Rafael Jovine’s review published on Letterboxd:
In his third film, Eggers delivers exactly what the trailer promised, plus a lot more. It's Biblical (Moses), Shakespearean, and a prequel to 'The Crow' all at the same time. Similarly, even though Rob has moved on to a more mainstream studio, his aesthetic idiosyncrasies from his time at A24 remain.
Although it took some getting used to, the Shakespearean language screenplay adds a certain charm to the picture that matches the sort of film it is and the era in which it is set, which, combined with much of the costuming, use of natural light, production design, and rituals that are apparently in line with the conventions of the time, enabled me to immerse myself deeper into the story as a whole. The horror aspects and the gnarly, brutal violence (that wall letter sequence, man!) are phenomenal, yet Eggers and his team direct and structure everything in such a manner that it is always shocking and aesthetically appealing. There was a plot twist that caught everyone on my screening off guard and left us feeling helpless.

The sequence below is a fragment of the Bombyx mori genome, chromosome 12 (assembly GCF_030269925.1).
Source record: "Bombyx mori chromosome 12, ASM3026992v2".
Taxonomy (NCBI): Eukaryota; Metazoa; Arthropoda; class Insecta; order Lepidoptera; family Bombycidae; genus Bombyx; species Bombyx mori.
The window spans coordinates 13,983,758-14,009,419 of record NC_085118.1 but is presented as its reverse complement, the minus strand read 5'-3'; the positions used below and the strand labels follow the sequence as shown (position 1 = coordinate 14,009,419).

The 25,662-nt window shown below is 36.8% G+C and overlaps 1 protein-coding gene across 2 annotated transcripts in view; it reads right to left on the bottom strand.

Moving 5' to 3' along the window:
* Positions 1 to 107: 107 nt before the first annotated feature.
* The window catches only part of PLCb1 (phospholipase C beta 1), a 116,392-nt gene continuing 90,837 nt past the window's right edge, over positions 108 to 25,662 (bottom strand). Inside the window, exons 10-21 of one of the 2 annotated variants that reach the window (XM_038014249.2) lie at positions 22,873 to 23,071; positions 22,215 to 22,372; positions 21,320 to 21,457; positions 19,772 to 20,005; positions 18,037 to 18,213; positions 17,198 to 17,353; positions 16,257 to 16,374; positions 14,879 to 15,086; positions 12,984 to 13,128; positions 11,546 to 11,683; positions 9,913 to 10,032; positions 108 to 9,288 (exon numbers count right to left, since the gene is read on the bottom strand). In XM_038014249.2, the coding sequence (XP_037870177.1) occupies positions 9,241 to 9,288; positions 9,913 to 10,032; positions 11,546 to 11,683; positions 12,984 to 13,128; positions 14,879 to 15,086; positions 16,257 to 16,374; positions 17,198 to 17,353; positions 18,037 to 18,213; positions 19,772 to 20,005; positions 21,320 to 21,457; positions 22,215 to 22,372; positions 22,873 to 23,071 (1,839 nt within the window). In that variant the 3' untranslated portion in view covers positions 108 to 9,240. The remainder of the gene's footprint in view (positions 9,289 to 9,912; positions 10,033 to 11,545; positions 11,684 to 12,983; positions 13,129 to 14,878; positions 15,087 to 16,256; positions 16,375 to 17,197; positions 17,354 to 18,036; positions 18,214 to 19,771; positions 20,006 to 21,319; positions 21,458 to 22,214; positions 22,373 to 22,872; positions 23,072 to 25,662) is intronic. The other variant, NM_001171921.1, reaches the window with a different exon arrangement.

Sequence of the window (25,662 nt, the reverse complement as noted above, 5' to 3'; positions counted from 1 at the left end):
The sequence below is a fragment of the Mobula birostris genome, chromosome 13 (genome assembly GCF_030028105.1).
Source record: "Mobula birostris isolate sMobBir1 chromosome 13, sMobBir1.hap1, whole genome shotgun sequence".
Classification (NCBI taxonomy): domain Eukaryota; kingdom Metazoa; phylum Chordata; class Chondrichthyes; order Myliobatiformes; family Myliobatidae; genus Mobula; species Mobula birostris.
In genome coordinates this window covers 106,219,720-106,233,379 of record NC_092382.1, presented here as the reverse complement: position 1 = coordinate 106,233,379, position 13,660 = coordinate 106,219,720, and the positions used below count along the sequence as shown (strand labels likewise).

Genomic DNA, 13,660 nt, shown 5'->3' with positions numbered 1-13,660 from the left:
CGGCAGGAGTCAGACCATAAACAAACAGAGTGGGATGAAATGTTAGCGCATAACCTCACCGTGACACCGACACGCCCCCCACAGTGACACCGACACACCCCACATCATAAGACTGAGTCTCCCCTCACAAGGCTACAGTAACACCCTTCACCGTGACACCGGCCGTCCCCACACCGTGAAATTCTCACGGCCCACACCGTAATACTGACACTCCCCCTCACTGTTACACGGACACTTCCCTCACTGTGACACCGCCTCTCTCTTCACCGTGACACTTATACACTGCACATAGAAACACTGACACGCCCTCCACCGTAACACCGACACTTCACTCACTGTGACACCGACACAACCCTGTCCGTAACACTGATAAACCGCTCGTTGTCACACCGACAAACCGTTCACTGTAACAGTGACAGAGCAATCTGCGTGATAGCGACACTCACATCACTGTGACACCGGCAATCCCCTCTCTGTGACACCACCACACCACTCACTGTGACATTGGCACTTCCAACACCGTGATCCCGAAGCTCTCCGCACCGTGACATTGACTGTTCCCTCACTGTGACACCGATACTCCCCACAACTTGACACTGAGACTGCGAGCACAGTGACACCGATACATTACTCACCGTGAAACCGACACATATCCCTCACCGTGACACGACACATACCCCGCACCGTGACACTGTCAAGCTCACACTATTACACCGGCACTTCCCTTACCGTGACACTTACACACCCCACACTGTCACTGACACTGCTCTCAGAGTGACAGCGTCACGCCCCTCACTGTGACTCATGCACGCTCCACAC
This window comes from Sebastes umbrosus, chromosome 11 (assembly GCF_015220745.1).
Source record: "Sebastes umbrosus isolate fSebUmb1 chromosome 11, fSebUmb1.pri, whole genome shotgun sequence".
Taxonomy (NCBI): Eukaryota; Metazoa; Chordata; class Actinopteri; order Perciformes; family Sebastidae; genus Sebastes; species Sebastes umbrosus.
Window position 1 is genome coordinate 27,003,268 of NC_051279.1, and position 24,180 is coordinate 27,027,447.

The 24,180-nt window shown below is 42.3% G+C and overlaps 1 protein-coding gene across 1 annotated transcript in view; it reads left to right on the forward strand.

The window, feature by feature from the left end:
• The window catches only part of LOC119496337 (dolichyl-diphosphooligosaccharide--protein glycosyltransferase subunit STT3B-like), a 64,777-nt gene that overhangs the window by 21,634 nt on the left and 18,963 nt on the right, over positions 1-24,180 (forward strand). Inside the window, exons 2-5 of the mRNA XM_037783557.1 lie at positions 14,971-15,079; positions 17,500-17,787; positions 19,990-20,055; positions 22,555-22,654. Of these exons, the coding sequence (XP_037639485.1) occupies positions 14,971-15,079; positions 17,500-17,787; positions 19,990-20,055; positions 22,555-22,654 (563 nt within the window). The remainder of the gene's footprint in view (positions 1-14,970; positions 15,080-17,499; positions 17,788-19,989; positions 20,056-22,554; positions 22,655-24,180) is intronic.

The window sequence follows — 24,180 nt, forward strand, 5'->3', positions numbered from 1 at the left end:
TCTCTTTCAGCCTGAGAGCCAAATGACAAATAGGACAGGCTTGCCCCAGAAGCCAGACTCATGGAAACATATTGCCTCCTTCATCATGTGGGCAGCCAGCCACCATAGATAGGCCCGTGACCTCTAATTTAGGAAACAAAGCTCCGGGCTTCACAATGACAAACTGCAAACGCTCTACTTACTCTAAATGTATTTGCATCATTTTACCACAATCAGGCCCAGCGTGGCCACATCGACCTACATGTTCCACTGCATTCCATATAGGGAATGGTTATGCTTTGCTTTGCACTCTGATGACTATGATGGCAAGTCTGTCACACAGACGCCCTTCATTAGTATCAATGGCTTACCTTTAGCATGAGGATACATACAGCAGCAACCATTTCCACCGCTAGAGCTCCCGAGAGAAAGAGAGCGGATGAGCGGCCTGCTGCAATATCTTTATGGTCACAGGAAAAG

Another thing I had to get accustomed to was the acting, which was a little too much at the end with all the farting and barking, but as it progressed and our characters got a chance to show off their acting abilities, I was enthralled. Dafoe just being Dafoe. Skarsgard's tale arc from animal to human-like was compelling. Claes was a fantastic villain. Kidman proves why she's one of the finest living actresses in the second half. Anya was fantastic as the love interest, but also as the catalyst for brutus to rediscover his humanity, acting as a moral compass.
All in all, while I can see how some could find it a bit heavy-handed, and Eggers occasionally goes over the top artistically, this was incredible as a gruesome retelling of Hamlet... or is it McBeth?